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Mosquito Control District leadership, spending under new scrutiny

STORY BY LISA ZAHNER, (Week of August 2, 2012)
Photo: The Mosquito Control District’s spraying trucks.

The crop-dusting airplanes which buzz local wetlands in the war on mosquitos aren’t the only part of the Indian River Mosquito Control District’s program that has flown under the radar for decades, but now, the sleepy agency’s spending and leadership are being scrutinized.

Of the nearest four counties hugging the Indian River Lagoon and its active mosquito breeding grounds, Indian River County spends far and away the most per capita to battle the biting bugs. In the fiscal year ending September 30, 2011, local taxpayers spent $25.40 per person, compared to $12 in Brevard County, $11.90 in St. Lucie County and $5.80 in Martin County.

What’s more, the Mosquito Control Board has raised the millage rate charged county taxpayers by 41 percent since 2007 – way more than any other local taxing entity.  The $3.4 million in property taxes the Mosquito District plans to collect in the coming year, in fact, do not fall far short of the $4.2 million in property taxes collected by the City of Vero Beach.

Now, two challengers running for seats on the Indian River County Mosquito Control Board – former Tax Collector Charlie Sembler and Vero Beach CPA Scott Stradley – say it is time the agency in charge of mosquito control comes to terms with today’s economic realities.

Among the areas that would seem overdue for examination:

+ The mosquito control district’s 30 employees still receive cost-of-living increases and merit raises – luxuries all but unheard of in government budgets the past four years – plus 100 percent paid health insurance for full-time employees, their spouses and dependents.

+ The Mosquito Control District performs one of its most basic services completely on overtime pay – something eradicated from most other government budgets. Last year, taxpayers paid workers nearly $30,000 in scheduled overtime to take out District trucks at night and spray for adult mosquitoes, which the district calls “adulticiding.” This is despite the fact that the district has been spraying only at night for as long as anyone can remember, so as to target mosquitoes and avoid killing beneficial bugs that come out during the day. Long-time Office Manager Joyce Avril said the district has tried to institute shift work during the busy spraying season, but that when workers arrived in the afternoon, “their day work didn’t get done.”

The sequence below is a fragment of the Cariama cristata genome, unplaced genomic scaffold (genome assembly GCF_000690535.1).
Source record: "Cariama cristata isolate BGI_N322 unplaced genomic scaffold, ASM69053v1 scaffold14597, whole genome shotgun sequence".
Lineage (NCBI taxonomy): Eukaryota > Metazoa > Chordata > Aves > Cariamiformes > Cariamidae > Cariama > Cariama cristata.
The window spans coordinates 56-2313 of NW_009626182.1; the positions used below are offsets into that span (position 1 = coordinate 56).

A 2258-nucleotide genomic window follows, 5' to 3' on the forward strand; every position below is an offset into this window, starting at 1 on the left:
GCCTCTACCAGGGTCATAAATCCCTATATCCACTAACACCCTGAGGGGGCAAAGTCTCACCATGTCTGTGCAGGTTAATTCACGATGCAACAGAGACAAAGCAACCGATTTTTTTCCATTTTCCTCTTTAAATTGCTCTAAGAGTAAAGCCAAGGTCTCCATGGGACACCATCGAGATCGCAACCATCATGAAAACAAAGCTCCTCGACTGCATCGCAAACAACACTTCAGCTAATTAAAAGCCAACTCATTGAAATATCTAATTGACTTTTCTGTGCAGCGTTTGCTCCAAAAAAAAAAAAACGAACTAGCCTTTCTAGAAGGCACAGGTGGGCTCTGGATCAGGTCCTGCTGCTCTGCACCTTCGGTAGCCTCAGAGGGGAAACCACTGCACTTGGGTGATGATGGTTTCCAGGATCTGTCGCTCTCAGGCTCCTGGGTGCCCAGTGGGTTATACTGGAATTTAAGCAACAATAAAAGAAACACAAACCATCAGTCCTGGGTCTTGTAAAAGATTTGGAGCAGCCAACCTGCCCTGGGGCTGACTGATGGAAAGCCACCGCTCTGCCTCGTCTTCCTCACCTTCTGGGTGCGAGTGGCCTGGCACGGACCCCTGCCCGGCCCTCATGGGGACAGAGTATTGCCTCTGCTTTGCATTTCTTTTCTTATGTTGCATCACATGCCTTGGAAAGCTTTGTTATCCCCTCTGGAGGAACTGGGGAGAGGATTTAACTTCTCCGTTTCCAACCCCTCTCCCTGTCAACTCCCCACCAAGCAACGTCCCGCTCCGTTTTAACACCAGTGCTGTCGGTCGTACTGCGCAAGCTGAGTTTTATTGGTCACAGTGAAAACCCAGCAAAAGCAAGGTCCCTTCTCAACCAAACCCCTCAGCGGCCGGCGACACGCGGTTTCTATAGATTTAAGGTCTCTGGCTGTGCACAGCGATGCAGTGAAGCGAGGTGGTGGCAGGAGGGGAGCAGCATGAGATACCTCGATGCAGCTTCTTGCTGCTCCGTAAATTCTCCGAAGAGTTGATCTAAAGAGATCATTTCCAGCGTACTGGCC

+ The Mosquito Control District has not curbed the expensive out-of-state travel which has become almost taboo in city and county government. Last year, the district spent $30,000 for the elected members of staffers to attend conferences and training sessions. By comparison, the Vero Beach City Council, City Manager, City Attorney and City Clerk have an aggregate travel and training budget of $14,500, and have eliminated travel outside Florida.

While some of the Mosquito Control District’s travel budget goes for mandatory annual training for staffers licensed to apply pesticides, barrier island resident Janice Broda has logged her share of miles since she was elected to the Board in 1992.   Her most recent trip on the taxpayer dime was to the national conference of the American Mosquito Control Association held in April at the posh Westin Hotel in Alexandria, Va.

That conference is moving to Atlantic City in 2013, and there are other junkets in between. The next trip, according to board minutes, will be a four-night jaunt to the Sundestin Hilton on the beach in the Panhandle near Fort Walton Beach.

Broda might want to wait to make those hotel reservations for she’s being challenged by Scott Stradley, a Vero CPA who aims to give district spending a fresh look – one based on fiscal accountability to the taxpayer.